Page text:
Welcome to a new weekly blog: Friday Featured. I'm going to publish, working from A-Z, a weekly list of authors whose works I think you should check out. Maybe I've read some of their works, maybe I've worked with them on various projects, perhaps their books are on my To-Be-Read pile, or perhaps they are friends of mine who have news that needs to be shared. The only rule here is that it is totally unsolicited. The authors don't know I'm going to feature them, and in that way you'll know that this is simply my honest opinion. If I haven't read their work yet I'll be candid and say so, but at least one book by each of these authors is either on my shelves, or on my Kindle; it might be that I just haven't got to them yet 😊
So, this week, naturally and logically enough, we start with A: (clicking on the names will take you to the author website; book titles will take you to Amazon)
Melissa Addey I've been privileged to read two of Melissa's books, one from each of her two series, and I loved them both. A String of Silver Beads, set in eleventh-century North Africa, and The Garden of Perfect Brightness set in eighteenth-century China. Not only did I enjoy the writing, and the stories, but I learned a great deal too about these - new to me - worlds. From eleventh-century North Africa, to an emperor's beautiful garden in China, I was dropped into unfamiliar settings but completely immersed. Melissa's first novel, The Fragrant Concubine, was picked for Editor’s Choice by the Historical Novel Society and longlisted for the Mslexia Novel Competition.
One Sentence Summary: Melissa uses words to paint images and her writing is sublime.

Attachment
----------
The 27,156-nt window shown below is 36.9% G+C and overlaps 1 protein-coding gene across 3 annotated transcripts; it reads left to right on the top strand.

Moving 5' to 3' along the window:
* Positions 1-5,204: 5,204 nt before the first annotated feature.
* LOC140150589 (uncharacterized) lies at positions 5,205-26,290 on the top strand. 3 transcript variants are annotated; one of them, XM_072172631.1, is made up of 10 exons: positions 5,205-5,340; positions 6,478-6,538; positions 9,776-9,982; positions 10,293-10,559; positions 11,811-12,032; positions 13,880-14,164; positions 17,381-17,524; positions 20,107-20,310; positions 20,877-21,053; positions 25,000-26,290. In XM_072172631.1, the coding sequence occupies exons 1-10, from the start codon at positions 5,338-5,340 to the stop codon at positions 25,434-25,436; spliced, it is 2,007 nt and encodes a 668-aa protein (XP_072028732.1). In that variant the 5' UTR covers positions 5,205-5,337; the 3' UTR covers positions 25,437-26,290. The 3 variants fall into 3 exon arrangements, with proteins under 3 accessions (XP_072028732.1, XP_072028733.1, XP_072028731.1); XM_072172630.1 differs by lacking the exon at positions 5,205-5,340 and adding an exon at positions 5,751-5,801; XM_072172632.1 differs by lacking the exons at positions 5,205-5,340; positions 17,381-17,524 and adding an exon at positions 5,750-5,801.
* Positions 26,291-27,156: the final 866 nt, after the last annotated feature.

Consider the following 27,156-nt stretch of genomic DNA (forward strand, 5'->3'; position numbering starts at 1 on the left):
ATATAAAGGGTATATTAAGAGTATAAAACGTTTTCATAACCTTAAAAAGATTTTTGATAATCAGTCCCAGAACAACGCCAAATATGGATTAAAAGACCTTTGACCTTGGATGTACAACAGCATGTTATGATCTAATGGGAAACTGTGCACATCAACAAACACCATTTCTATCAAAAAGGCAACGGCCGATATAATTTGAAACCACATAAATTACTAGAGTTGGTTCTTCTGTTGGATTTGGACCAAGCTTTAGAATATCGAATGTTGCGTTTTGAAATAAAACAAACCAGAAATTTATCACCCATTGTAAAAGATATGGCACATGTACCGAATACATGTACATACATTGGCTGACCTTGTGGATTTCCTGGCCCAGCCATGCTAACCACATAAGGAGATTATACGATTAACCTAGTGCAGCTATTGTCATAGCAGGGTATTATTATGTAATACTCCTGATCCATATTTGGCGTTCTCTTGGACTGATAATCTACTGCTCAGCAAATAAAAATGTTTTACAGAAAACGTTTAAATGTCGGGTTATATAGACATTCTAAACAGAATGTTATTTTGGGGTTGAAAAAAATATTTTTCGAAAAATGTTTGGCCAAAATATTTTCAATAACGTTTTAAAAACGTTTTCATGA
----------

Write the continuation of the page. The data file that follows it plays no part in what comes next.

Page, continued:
Judith Arnopp Judith has written books set in the early medieval period, including novels set in the New Forest during the reign of William Rufus, and the story of the daughter of Mercia, married to the king of Wales in the years leading up to 1066, but I think it's fair to say that Tudor history is taking up more of her time lately. She has recently published a trilogy about a somewhat controversial figure, Margaret Beaufort. So far I've read the first of these volumes, The Beaufort Bride and found myself reconsidering what I knew about young Margaret and the life she had to endure, and admiring her fortitude. Judith is also a talented seamstress with an etsy site for her exquisite Tudor head-dresses, and she can be seen regularly at Tudor events, dressed in Tudor costume made by her own fair hand. I believe Judith is working on a new book about Mary Tudor.
One Sentence Summary: Judith gets deeply inside her character's mind to deliver a realistic, moving portrayal of Margaret the child bride.
Judith Alnatt I wasn't aware of this author's work until I came across The Moon Field in a tiny second-hand book shop. It's a story of WWI, or rather life before it, and life after it, and how people coped with the changes forced upon them; the reasons men - boys - went to war, and the effect on those left behind. The focus is on the difference between home pre-war, and home post-war and how what happens to the central character, George, alters the world not just for him, but all those around him.
One Sentence Summary: Thought-provoking tale which offers the reader more than the horrors of the trenches.
I'd urge you to look up these books - and any other by the authors. I don't think you'll be disappointed. Yes, this week's selection are all historical fiction, but that's not all I read, so stay tuned. Pick a Friday Read, and let's meet here again next week 😊
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